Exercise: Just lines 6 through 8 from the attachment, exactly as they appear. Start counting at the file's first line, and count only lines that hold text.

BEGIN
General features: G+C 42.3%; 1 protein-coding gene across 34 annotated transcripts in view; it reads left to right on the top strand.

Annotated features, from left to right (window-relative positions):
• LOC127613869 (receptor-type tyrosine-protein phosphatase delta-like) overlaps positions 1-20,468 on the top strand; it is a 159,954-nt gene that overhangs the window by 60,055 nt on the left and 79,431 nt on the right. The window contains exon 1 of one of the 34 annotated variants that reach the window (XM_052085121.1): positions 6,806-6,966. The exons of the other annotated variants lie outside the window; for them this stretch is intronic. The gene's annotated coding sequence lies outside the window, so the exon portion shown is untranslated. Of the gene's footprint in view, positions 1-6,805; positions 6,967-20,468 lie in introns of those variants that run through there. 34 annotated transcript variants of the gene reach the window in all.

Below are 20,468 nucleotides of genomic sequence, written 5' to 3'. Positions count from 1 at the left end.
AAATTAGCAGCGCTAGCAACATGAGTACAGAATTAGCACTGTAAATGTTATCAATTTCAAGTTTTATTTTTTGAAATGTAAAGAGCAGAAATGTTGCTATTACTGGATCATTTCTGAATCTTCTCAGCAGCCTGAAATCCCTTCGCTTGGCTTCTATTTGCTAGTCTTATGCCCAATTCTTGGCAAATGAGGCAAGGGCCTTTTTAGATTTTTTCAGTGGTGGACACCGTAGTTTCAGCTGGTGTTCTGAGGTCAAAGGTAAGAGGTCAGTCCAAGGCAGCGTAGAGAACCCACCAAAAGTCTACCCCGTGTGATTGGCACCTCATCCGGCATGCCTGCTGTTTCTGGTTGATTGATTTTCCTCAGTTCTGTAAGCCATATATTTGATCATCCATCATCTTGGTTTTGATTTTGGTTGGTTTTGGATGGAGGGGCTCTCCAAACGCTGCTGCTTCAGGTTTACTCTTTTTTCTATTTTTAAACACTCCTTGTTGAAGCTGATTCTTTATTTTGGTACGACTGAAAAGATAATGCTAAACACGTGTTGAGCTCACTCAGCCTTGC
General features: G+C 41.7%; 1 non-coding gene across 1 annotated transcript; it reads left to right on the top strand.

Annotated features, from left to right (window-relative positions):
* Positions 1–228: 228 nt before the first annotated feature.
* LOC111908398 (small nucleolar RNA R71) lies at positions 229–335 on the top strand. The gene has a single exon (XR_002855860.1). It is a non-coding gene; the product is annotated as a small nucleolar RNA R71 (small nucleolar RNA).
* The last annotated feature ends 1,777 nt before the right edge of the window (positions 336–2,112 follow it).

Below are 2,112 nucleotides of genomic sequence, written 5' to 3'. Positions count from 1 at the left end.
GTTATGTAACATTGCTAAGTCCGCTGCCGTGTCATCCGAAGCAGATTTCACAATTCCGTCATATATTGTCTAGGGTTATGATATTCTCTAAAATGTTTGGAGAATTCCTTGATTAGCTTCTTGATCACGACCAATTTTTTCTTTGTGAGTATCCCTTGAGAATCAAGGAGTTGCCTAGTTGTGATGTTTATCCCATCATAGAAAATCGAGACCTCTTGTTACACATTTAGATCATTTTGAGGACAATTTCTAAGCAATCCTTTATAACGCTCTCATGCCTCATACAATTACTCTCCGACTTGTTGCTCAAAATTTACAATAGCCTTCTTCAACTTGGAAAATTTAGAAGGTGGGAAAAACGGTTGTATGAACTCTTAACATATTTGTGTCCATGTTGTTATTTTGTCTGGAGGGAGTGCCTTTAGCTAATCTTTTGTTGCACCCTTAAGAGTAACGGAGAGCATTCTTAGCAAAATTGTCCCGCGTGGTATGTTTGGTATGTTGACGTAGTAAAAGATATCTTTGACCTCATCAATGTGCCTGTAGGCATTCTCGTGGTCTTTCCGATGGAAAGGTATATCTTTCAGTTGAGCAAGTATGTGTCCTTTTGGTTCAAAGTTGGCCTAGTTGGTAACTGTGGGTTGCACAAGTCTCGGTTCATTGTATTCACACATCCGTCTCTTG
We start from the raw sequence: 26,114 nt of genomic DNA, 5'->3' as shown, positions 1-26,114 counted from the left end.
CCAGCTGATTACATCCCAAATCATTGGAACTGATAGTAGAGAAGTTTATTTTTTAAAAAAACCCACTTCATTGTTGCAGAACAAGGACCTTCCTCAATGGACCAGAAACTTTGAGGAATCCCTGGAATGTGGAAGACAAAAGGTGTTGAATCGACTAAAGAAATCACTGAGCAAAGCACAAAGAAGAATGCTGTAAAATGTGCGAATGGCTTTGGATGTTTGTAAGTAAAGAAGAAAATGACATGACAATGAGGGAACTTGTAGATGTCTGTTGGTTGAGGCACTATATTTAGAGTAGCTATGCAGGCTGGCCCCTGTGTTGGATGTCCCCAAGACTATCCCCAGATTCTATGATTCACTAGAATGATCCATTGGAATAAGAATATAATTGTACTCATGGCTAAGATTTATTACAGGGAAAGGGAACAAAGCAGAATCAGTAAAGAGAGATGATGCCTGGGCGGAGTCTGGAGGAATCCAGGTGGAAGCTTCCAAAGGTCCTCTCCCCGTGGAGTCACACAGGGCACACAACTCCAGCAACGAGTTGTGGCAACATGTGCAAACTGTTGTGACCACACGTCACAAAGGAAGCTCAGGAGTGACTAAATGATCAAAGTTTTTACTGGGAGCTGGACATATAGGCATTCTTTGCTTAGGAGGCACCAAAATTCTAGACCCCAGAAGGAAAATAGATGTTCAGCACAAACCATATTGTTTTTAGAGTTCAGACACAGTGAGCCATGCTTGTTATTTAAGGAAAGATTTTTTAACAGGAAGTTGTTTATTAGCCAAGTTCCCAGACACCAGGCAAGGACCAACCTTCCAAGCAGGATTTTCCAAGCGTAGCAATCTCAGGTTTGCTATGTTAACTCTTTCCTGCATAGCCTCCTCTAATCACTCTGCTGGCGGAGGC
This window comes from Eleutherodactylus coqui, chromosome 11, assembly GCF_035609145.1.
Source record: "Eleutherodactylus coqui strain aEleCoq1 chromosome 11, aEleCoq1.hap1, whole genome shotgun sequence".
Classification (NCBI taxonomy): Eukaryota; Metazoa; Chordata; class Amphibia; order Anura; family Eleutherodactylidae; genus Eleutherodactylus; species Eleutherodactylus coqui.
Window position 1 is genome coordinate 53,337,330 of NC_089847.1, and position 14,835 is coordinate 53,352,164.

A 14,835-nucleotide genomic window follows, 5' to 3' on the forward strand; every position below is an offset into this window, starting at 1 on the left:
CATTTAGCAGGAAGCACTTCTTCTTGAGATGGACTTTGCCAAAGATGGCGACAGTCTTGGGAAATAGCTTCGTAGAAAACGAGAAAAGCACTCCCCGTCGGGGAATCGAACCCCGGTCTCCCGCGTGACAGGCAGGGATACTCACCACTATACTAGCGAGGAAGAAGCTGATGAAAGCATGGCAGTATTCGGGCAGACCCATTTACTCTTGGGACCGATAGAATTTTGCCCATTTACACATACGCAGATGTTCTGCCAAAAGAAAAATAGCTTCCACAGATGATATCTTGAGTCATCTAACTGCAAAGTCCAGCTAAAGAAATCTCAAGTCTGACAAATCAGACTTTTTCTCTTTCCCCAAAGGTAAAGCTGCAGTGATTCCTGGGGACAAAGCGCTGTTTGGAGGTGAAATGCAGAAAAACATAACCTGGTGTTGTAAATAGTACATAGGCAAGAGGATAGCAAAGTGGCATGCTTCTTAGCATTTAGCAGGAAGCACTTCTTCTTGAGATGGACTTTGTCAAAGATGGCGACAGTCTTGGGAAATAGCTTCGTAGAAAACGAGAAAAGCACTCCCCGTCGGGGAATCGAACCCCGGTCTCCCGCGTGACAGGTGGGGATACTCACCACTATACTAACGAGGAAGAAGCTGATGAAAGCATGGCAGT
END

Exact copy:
General features: G+C 41.7%; 1 non-coding gene across 1 annotated transcript; it reads left to right on the top strand.

Annotated features, from left to right (window-relative positions):
* Positions 1–228: 228 nt before the first annotated feature.